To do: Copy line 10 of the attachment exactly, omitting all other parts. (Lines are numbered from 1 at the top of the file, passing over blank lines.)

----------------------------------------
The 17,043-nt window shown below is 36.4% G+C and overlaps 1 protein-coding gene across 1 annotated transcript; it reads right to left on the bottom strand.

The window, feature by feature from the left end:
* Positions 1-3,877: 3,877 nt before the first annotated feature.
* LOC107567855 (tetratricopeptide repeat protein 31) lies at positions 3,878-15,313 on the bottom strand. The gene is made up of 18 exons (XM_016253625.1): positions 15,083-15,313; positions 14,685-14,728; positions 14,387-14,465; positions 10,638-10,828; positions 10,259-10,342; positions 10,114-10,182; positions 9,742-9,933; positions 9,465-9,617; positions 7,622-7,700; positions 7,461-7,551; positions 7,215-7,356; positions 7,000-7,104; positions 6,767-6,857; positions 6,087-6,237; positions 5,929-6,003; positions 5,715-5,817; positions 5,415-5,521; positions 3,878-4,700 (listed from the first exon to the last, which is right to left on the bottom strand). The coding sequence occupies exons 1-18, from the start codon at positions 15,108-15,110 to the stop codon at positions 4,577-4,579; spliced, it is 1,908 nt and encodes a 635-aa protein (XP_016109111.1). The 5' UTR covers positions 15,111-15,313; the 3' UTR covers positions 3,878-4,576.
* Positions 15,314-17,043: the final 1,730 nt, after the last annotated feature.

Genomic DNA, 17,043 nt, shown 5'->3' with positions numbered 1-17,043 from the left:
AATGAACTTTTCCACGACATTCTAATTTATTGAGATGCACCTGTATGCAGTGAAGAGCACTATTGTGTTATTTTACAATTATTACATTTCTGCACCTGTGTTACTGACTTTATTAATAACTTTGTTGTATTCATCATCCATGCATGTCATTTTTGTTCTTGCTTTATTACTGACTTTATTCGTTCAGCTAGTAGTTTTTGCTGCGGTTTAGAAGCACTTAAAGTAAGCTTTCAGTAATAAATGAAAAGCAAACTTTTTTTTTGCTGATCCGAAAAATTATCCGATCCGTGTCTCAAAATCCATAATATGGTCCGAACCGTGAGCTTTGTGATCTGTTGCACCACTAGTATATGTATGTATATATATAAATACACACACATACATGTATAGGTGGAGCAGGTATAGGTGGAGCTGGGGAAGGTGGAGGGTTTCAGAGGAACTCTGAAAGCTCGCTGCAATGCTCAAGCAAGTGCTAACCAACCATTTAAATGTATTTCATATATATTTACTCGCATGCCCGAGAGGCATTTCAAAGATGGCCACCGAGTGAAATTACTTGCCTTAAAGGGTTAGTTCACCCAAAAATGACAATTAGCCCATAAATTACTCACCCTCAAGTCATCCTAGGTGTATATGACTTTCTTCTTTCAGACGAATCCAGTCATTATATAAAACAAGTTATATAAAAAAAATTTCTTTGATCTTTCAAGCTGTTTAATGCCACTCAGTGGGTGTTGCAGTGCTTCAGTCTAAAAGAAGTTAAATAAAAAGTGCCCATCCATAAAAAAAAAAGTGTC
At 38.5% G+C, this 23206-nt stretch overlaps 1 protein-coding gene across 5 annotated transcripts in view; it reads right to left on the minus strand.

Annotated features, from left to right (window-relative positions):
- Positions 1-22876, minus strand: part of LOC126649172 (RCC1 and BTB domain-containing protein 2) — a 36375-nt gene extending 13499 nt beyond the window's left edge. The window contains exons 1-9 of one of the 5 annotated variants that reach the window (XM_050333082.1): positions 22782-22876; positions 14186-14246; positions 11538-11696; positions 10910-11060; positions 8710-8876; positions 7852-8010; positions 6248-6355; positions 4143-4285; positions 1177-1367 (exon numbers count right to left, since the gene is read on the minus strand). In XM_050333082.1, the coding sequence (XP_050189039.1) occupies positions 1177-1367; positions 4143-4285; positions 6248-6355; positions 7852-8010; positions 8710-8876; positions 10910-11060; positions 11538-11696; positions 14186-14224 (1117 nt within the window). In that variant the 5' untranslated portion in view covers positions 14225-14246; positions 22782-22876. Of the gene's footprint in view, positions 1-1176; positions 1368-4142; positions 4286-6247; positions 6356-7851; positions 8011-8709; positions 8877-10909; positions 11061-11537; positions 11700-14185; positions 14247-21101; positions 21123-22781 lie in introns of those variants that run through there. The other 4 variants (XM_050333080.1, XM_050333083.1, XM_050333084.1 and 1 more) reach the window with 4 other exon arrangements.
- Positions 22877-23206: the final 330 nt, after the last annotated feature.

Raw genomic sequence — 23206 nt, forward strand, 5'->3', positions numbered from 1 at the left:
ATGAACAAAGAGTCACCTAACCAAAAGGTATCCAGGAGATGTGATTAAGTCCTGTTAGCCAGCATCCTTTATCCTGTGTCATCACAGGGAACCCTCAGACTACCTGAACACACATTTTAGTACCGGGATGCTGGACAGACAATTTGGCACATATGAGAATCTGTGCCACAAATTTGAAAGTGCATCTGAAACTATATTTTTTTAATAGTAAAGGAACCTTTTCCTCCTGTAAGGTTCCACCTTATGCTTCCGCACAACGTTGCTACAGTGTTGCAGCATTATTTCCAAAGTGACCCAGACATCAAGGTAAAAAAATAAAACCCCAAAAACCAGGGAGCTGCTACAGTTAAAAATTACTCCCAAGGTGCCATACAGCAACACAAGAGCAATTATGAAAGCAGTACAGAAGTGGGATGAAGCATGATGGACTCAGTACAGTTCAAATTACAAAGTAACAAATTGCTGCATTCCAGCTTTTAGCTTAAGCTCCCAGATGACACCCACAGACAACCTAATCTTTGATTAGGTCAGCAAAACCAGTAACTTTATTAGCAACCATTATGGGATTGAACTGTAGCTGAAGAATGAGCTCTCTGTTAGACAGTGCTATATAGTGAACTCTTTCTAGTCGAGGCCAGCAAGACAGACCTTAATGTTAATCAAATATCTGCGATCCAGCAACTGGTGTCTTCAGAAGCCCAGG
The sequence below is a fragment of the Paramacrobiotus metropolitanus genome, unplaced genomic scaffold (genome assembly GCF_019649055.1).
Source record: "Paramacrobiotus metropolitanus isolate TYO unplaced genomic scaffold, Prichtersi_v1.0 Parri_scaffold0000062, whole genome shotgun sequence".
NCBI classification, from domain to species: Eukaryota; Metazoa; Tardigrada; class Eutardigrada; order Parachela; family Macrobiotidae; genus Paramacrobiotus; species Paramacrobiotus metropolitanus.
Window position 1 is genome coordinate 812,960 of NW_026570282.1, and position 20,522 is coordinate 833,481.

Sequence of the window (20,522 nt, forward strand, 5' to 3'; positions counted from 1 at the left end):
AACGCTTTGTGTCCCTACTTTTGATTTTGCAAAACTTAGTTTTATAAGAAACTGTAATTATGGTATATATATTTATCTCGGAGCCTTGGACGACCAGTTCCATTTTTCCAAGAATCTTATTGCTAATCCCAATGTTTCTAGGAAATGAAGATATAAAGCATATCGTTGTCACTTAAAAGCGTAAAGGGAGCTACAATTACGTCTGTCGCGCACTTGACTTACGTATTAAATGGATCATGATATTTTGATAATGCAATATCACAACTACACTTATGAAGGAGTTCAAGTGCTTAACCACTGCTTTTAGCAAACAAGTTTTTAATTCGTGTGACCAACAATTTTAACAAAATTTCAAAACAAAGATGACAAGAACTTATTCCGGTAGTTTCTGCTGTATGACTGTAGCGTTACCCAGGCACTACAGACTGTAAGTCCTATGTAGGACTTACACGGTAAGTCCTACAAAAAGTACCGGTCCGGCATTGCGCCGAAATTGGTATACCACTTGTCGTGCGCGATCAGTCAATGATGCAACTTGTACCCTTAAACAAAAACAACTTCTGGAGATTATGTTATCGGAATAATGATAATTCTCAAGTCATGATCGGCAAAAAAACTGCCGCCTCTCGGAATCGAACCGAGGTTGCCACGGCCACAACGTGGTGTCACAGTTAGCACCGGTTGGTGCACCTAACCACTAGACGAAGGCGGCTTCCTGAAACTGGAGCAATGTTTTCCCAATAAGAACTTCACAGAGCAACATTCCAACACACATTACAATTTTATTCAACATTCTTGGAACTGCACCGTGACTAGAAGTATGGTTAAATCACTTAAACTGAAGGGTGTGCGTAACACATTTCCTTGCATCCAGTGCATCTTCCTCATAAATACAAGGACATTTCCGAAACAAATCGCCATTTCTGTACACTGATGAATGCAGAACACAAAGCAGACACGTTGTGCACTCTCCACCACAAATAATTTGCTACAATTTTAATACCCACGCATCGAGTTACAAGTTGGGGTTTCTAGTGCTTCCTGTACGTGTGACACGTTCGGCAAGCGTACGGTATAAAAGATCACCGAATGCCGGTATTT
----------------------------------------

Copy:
- Positions 1-22876, minus strand: part of LOC126649172 (RCC1 and BTB domain-containing protein 2) — a 36375-nt gene extending 13499 nt beyond the window's left edge. The window contains exons 1-9 of one of the 5 annotated variants that reach the window (XM_050333082.1): positions 22782-22876; positions 14186-14246; positions 11538-11696; positions 10910-11060; positions 8710-8876; positions 7852-8010; positions 6248-6355; positions 4143-4285; positions 1177-1367 (exon numbers count right to left, since the gene is read on the minus strand). In XM_050333082.1, the coding sequence (XP_050189039.1) occupies positions 1177-1367; positions 4143-4285; positions 6248-6355; positions 7852-8010; positions 8710-8876; positions 10910-11060; positions 11538-11696; positions 14186-14224 (1117 nt within the window). In that variant the 5' untranslated portion in view covers positions 14225-14246; positions 22782-22876. Of the gene's footprint in view, positions 1-1176; positions 1368-4142; positions 4286-6247; positions 6356-7851; positions 8011-8709; positions 8877-10909; positions 11061-11537; positions 11700-14185; positions 14247-21101; positions 21123-22781 lie in introns of those variants that run through there. The other 4 variants (XM_050333080.1, XM_050333083.1, XM_050333084.1 and 1 more) reach the window with 4 other exon arrangements.